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How HomelabOS uses Storage

Understanding storage types and their uses

There are 3 kinds of storage related to Docker and Docker compose. And by extension, HomelabOS.

  • Ephemeral - This storage disappears when the container is shut down. It's used for things like temp storage for a containers services.

  • Volume - These are mounted by the container and 'map' a physical (host, ubuntu) directory, to a containers internal directory. Volumes are used for persistent storage. For instance, Mysql's DB storage directories are mapped to host folders so that even if the container restarts, the db's storage exists when it restarts. You'll see these referenced in docker-compose.yml files like this:

  - /var/homelabos/serviceName:/MyFiles

This mapping of a volume means that the container, and it's software can access the contents of /var/homelabos/serviceName by accessing it's own /MyFiles directory.

  • NAS - Network Attached Storage volume(s) - NAS Volumes - are volumes, but they're controlled, in part, by HomelabOS. If you enable NAS storage in your config, and provide valid credentials to your NAS, HomelabOS will take care of mounting your NAS for you.

Understanding Collection Auto-Volumes

HomelabOS provides a number of services designed to act on, or share, collections of data. For instance, Airsonic is designed to provide you a web interface to your music collection. But Airsonic isn't alone. Jellyfin, Plex and Funkwhale all provide that same access to your music collection. To enable these services to share access to a common collection of media (or documents, etc.) HomelabOS understand, and maintains a series of collection folders that are auto-mapped by docker when the service is brought online. HomelabOS uses the following Collection Auto-volumes

  • Backups
  • Books
  • Documents
  • Downloads
  • Music
  • Pictures
  • temp
  • Video

In general, if it makes sense for a HomelabOS service to have access to a given collection, you'll find that it's automatically set up for you. For instance, out of the box, Airsonic has access to the Music volume, and Nextcloud has access to the Documents volume.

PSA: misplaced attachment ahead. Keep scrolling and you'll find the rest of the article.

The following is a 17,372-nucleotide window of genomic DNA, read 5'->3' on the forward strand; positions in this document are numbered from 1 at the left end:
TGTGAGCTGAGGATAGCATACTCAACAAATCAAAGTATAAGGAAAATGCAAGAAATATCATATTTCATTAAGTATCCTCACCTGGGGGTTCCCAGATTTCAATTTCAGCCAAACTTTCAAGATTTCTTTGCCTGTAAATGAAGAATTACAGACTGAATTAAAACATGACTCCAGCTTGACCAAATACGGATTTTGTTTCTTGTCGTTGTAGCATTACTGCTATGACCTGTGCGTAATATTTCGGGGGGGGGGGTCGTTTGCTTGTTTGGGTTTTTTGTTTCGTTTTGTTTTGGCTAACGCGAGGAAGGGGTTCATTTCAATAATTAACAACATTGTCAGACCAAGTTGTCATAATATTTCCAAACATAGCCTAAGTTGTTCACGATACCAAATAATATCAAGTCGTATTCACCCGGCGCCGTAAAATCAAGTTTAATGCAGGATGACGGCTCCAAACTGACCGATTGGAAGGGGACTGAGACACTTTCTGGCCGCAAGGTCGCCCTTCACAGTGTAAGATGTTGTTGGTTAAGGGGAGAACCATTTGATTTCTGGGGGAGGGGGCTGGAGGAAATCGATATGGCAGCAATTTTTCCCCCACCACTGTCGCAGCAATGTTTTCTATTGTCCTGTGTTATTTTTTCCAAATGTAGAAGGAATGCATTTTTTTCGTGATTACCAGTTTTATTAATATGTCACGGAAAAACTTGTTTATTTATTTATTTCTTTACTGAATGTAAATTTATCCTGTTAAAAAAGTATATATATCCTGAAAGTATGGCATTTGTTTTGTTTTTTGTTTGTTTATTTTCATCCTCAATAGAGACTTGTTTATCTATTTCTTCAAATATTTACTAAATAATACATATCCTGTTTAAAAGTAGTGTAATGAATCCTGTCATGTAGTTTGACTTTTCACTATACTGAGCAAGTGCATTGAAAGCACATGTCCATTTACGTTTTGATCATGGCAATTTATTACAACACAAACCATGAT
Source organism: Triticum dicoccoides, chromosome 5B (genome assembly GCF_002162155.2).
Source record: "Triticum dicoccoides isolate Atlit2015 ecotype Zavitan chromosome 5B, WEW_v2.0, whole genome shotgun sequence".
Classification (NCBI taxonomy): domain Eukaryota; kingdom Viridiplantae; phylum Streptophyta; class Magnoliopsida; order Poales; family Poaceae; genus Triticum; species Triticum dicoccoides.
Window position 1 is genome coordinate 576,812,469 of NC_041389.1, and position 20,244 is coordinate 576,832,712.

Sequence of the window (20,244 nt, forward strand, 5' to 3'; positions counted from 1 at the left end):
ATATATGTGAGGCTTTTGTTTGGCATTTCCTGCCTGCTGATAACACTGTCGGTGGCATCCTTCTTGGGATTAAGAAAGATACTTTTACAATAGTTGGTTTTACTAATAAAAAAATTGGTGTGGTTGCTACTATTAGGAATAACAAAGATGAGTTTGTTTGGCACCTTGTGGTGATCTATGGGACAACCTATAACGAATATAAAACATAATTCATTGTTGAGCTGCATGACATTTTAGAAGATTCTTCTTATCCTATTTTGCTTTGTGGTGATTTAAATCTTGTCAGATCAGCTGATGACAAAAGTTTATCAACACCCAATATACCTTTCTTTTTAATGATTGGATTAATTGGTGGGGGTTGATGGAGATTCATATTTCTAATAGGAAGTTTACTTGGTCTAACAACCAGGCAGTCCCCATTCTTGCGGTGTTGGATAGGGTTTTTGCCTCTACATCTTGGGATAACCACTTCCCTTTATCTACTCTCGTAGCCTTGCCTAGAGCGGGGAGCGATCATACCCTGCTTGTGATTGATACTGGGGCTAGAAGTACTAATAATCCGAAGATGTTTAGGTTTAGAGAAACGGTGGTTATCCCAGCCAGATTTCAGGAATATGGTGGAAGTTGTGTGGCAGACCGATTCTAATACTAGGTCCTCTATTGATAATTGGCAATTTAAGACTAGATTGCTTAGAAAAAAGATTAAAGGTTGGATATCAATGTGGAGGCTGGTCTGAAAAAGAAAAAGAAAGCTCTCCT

These folders are maintained by HomelabOS inside the directory specified by the storage_dir configuration variable.

Understanding the storage_dir config variable

Your settings/config.yml file contains a variable named storage_dir that defaults to the directory /mnt/nas.

Despite the name, this folder does not have to be a NAS Mount.

If you're not using a NAS, because you've got an external hard drive attached, or an internal raid array you've already mounted that's fine. Just set the storage_dir config variable to the directory where you have mounted your storage.

Whenever you enable a service, HomelabOS verifies that the storage_dir contains directories that match the collection auto-volumes mentioned above.

Setting up and mounting storage is a complex and potentially destructive task. It is outside the scope of this document to help you mount your storage on your Homelab server. Please research, and be careful.

Migrating storage

At some point, you may need to change where your storage_dir points, either because you've run out of space, or moved to a NAS. The following are high-level instructions on what you need to do to migrate your data from one storage asset to another.

  1. Run systemctl stop docker on your HomelabOS server to disable all HomelabOS services that might try to read or write to your existing storage directory
  2. Mount your new storage somewhere other than /mnt/nas perhaps /media/newHd.
  3. Copy or Move the contents of your /mnt/nas directory to the newly mounted directory.
  4. Edit your. settings/config.yml and change storage_dir to point at the newly mounted directory.
  5. Run systemctl start docker on your HomelabOS server to reenable docker
  6. Run make update to re-deploy HomelabOS with the new storage_dir set.

Understanding NAS configuration for HomelabOS

HomelabOS has a NAS section in the settings/config.yml file. This allows you to specify the connection details and credentials to accees your NAS. These details are used in conjunction with the storage_dir variable to create and maintain /etc/fstab entries.

HomelabOS is configured to write /etc/fstab entries that mount your NAS folders within, or on top of the storage_dir directory Be careful not to mount your NAS folders over existing files in your storage_dir or you'll be very confused.

Your NAS options are:

  • Setting nas_enable to True means that HomelabOS will start maintaining the mounting of your NAS for you, after you run make update
  • nas_host: this is the IP or hostname of your NAS server/device. ie:
  • nas_mount_type: your options here are nfs, cifs, or smb. While Ubuntu can mount just about anything, HomelabOS only knows how to maintain those three connection types.
  • nas_share_path: this represents the path to the shared directory on your NAS.
  • nas_user: username to authenticate with. *defaults to the value of default_username
  • nas_pass: password to authenticate with.
  • nas_workgroup: Workgroup needed for some SMB/CIFS shares.